Friday, October 17th, 2008
By Janie Southard
Students hear 'Rachel's Challenge'
  ROCKFORD - Rachel Joy Scott was a student at Columbine High School in Littleton, Colo. on April 20, 1999. Two students carrying guns shot 53 people that day. Thirteen died. Rachel was the first. She was 17 years old.
Parkway middle and high school students on Thursday heard "Rachel's Challenge," a program designed by her father Darrel Scott to help prevent teen violence. This program has been presented to an estimated 11 million kids over the past several years. It is highly motivational as well as emotional.
A teacher ushering kids back to class after the first presentation said one of the middle school boys commented to her that the program was really good. "But, you know, I got kind of teary," he told her. He was not the only one of the 600 Parkway students who attended Thursday's four sessions to tear up.  
On that April day nine years ago, Rachel was eating lunch on the lawn outside the school's library with a friend when she was shot in the leg by fellow students Eric Harris and Dylan Klebold, who went on to shoot and kill 11 other students and one teacher and then kill themselves.
After wounding her, one of the duo asked if she still believed in God. "Yes," she replied. The fatal shot was immediate and at point blank range to her head.
In going through her things, Rachel's father discovered six diaries his daughter kept, chronicling not only her daily activities but her "code of life," some of which was part of an essay she wrote for school shortly before she was killed.
"I have this theory that if one person can go out of their way to show compassion then it will start a chain reaction of the same," she wrote.
Presenter Shane Hammond, a two-time Olympic champion weight lifter, said before the Parkway High School session that he personally gives this presentation about 400 times a year and that there are several other presenters.
The first of Rachel's five challenges to students, and perhaps to anyone who'll listen, is to eliminate prejudice. "Look for the best in others," she wrote. Give everyone you meet three chances. Don't write anyone off after just one meeting.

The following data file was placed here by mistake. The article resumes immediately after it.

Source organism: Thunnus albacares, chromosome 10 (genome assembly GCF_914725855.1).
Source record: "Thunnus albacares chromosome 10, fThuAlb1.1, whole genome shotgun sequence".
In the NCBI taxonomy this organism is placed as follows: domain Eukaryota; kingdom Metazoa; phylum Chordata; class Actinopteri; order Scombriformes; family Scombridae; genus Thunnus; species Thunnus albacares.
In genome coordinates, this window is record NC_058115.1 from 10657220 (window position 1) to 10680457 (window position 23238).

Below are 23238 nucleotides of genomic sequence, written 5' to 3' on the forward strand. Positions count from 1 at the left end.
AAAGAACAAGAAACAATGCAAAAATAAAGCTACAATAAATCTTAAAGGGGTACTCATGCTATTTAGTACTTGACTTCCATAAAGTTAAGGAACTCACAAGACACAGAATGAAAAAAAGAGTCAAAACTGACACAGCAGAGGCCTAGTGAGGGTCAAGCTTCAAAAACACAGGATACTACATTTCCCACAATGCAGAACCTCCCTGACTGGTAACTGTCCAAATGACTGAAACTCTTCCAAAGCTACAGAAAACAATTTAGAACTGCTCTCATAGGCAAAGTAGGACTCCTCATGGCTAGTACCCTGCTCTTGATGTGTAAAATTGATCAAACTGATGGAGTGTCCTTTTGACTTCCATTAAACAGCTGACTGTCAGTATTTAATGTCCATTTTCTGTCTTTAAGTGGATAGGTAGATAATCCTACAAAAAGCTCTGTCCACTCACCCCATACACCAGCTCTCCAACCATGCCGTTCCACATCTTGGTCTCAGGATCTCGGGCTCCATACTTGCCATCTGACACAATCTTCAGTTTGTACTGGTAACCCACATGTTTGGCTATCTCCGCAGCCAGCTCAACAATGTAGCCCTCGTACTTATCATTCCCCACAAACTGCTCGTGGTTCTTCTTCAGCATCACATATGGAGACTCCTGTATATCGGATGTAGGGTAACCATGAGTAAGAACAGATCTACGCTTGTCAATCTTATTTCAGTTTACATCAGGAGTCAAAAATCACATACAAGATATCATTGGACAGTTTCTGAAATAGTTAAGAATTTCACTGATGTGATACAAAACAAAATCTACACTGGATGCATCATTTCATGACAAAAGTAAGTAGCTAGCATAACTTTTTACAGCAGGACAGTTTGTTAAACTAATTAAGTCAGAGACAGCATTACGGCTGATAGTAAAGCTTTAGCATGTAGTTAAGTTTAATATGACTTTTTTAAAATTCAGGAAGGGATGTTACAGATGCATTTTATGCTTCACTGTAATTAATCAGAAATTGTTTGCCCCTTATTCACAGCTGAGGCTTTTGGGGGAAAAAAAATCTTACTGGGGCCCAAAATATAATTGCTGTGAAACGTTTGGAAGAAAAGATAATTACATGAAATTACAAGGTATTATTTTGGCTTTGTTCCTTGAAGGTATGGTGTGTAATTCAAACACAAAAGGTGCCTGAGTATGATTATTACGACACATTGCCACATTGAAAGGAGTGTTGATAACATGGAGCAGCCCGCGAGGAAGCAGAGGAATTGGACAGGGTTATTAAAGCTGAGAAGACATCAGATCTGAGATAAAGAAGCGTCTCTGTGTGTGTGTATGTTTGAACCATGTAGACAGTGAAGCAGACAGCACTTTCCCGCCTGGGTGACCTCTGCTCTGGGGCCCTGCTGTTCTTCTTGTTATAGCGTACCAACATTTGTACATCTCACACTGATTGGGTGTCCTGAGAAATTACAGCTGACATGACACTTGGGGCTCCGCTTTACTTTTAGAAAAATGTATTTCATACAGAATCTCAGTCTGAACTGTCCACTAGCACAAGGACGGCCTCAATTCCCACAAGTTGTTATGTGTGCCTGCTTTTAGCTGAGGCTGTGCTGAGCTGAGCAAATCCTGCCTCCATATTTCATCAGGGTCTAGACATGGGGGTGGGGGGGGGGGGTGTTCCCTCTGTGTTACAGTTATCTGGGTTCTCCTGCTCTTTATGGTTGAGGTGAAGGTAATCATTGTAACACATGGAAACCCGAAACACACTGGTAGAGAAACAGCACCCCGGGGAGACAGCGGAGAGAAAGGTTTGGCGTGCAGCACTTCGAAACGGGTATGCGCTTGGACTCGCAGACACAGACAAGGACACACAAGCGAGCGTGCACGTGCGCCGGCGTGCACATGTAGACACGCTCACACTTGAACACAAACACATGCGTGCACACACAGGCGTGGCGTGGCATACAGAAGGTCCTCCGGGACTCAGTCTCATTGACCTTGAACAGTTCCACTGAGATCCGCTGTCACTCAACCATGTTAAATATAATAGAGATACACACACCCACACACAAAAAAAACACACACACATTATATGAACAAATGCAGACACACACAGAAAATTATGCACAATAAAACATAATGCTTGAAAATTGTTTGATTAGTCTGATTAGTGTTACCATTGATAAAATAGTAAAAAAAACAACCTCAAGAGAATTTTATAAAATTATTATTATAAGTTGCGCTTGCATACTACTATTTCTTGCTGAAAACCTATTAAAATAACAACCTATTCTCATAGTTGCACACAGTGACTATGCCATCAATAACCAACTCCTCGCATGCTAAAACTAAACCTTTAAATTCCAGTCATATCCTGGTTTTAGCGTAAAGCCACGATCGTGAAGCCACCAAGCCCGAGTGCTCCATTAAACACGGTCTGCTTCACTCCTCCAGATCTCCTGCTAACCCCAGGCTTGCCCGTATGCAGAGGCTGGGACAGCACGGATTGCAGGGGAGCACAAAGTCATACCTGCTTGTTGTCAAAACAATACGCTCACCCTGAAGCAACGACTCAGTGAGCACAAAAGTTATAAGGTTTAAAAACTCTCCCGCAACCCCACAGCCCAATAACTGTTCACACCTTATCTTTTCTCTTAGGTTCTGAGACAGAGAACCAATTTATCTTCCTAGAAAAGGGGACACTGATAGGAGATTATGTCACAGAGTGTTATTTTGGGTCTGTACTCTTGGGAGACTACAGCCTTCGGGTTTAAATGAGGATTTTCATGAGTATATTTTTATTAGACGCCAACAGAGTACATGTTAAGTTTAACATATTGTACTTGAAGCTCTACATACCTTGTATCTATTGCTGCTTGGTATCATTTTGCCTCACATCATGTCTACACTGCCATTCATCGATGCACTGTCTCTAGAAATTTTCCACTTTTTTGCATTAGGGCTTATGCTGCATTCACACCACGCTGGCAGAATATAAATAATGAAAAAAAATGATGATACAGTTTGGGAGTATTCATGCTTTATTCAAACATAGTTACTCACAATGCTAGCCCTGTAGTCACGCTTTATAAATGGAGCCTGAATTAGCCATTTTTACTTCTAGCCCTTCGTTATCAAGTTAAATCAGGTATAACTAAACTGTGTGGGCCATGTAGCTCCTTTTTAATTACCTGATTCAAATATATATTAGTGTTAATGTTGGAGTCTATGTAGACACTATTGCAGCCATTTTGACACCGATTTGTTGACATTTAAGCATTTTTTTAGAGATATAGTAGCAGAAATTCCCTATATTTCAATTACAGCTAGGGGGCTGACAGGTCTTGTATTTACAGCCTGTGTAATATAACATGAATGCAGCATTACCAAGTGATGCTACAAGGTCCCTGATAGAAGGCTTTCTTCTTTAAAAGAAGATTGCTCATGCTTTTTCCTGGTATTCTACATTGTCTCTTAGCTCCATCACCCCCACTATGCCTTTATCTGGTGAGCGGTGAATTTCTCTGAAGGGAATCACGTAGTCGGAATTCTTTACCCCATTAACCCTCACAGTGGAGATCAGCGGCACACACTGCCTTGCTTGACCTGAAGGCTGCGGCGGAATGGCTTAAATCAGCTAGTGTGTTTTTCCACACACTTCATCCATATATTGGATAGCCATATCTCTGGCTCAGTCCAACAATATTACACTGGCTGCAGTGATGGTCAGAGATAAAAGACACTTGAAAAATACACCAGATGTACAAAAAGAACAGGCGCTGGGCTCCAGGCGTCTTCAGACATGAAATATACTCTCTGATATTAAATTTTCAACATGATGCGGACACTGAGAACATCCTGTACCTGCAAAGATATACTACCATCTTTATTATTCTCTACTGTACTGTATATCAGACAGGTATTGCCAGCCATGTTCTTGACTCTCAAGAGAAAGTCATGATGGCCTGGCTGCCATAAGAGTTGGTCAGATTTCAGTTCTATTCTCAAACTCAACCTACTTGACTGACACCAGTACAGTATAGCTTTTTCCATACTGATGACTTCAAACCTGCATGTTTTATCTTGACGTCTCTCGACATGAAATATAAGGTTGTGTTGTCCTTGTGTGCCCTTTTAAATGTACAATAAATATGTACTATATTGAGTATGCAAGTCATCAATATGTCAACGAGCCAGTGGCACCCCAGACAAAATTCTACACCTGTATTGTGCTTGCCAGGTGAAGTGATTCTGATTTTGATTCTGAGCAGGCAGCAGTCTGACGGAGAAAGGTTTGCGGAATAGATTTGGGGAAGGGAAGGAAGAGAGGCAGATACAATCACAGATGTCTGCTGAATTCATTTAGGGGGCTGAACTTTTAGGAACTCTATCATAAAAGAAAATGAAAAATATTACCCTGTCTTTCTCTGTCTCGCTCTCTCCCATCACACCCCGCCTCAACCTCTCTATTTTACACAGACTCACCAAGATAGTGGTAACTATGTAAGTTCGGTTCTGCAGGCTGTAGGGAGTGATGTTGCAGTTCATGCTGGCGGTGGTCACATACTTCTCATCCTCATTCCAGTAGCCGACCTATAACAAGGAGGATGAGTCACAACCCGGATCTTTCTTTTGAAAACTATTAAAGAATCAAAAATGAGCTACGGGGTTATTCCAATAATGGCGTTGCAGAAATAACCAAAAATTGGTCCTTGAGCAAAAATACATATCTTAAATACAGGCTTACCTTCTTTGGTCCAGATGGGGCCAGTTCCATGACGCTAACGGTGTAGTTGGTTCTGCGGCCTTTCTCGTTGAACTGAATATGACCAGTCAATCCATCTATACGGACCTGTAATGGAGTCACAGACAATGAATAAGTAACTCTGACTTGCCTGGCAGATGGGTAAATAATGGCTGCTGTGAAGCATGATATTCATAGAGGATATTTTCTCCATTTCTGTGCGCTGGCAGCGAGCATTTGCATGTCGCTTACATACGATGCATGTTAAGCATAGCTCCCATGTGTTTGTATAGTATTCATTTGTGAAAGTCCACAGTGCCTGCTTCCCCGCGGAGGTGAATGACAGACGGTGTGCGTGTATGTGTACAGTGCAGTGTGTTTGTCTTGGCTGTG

Another of the five is to dare to dream big things. Write down goals. Before he would lift weights, Hammond wrote down the exact amount of weight he wanted to lift. "That was a driving force for me," he said.
He said to keep a journal or diary like Rachel did. "But, you boys, call it a journal. That's cool. Don't say diary," he advised tongue in cheek.
Hammond continued: "When I was a little kid I was fascinated with the Olympics. I told everybody I wanted to be an Olympian when I grew up. I didn't know how I'd do it but it turned out to be weight lifting. I was in the 2000 Olympics and again in the 2004 Olympics. When I retired in 2005 I retired as the strongest weight lifter in the U. S. history ... Dare to dream big."
In a video clip some of Rachel's friends and her sister said she told them she wouldn't live a long life. One friend recalled she said that a lot and "seemed very comfortable with it."
In 1998 she wrote in her journal: "This will be my last year, Lord. I have gotten what I can. Thank you." And, of course, it was indeed her last year.
On the back of her dresser in her room she had outlined her own hands and wrote: "These hands belong to Rachel Joy Scott and will someday touch millions of people's hearts."
The program at Parkway was made possible by grants and donations including Lions Clubs of Willshire, Mendon and Rockford, the Willshire Community Civic Association, Mercer County ESC, Parkway Schools 21st century grants and private donations.
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